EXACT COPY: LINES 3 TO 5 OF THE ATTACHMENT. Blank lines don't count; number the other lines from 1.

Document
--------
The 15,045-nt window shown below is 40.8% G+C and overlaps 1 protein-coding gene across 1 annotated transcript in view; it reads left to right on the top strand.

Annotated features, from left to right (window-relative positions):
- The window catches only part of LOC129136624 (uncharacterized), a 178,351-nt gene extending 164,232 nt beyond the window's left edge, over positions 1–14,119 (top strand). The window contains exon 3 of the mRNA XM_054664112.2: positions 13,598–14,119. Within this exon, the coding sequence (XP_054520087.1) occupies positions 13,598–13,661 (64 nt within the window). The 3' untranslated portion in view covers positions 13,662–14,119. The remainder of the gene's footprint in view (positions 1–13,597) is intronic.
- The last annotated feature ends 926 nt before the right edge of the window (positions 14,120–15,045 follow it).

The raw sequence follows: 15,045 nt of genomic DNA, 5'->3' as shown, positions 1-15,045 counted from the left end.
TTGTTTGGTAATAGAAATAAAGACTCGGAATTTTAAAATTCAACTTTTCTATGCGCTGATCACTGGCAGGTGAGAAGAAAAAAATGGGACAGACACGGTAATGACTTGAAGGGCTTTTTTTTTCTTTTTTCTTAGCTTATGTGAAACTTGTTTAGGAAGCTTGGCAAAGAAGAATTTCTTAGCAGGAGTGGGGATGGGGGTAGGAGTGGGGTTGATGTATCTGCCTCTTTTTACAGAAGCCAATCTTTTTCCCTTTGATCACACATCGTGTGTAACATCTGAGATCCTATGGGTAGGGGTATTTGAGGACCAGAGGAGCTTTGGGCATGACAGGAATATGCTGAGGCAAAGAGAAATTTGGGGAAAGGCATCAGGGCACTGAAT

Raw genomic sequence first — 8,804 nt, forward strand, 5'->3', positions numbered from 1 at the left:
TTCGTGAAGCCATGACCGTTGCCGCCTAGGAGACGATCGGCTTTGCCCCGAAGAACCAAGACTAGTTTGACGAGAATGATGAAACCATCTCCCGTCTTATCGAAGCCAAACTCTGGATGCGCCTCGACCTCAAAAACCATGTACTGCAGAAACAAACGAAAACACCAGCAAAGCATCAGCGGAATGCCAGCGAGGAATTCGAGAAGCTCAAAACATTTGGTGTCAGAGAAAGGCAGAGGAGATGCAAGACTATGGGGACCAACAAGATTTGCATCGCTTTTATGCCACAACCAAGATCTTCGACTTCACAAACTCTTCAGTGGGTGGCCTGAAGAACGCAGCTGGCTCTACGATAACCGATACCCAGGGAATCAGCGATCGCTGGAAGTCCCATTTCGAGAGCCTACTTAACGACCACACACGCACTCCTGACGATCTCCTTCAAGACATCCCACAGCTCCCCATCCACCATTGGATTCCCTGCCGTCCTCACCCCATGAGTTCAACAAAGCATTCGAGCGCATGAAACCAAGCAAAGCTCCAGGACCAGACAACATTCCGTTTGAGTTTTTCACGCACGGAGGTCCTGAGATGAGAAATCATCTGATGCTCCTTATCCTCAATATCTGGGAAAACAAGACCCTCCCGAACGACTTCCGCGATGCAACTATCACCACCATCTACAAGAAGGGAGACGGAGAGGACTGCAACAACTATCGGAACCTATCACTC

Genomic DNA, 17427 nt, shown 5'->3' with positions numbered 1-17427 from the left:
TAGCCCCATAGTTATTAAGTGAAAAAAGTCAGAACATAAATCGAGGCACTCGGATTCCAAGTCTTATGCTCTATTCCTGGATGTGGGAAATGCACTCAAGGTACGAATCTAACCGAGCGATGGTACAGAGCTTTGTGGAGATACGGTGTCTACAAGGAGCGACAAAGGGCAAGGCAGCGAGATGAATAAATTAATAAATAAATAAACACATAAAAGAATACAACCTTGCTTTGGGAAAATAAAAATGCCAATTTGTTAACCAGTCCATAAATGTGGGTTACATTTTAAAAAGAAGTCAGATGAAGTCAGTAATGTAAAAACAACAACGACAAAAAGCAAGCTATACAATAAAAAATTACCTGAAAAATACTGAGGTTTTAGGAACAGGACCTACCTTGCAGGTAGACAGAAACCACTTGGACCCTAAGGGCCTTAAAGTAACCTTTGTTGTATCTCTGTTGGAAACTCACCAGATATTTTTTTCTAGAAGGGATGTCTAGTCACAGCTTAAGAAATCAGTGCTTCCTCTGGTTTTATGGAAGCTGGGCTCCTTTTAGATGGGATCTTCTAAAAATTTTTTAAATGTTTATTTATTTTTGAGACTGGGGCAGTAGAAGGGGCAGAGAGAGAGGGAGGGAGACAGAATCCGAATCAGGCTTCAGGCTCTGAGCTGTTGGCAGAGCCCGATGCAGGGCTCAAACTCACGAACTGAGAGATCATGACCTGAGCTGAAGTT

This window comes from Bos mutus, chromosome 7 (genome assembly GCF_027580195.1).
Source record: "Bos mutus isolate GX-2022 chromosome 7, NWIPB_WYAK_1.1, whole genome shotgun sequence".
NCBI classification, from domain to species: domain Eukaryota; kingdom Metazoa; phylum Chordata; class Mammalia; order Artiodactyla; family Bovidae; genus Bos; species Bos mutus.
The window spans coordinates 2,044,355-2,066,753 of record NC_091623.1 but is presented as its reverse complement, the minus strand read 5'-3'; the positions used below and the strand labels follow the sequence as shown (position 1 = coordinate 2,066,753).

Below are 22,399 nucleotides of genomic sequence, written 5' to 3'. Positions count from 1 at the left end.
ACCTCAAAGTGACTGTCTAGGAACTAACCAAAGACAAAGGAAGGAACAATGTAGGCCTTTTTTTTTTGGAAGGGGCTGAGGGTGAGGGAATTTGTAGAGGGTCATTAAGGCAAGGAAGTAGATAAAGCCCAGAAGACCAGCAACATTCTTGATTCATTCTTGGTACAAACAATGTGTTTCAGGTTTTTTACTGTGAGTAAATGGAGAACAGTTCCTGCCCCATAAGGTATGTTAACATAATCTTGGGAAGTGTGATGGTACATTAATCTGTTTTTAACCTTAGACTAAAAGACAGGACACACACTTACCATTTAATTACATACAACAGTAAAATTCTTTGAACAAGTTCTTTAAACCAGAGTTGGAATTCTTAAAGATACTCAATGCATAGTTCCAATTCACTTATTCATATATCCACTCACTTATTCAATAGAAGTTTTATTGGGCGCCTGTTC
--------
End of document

- The window catches only part of LOC129136624 (uncharacterized), a 178,351-nt gene extending 164,232 nt beyond the window's left edge, over positions 1–14,119 (top strand). The window contains exon 3 of the mRNA XM_054664112.2: positions 13,598–14,119. Within this exon, the coding sequence (XP_054520087.1) occupies positions 13,598–13,661 (64 nt within the window). The 3' untranslated portion in view covers positions 13,662–14,119. The remainder of the gene's footprint in view (positions 1–13,597) is intronic.
- The last annotated feature ends 926 nt before the right edge of the window (positions 14,120–15,045 follow it).

The raw sequence follows: 15,045 nt of genomic DNA, 5'->3' as shown, positions 1-15,045 counted from the left end.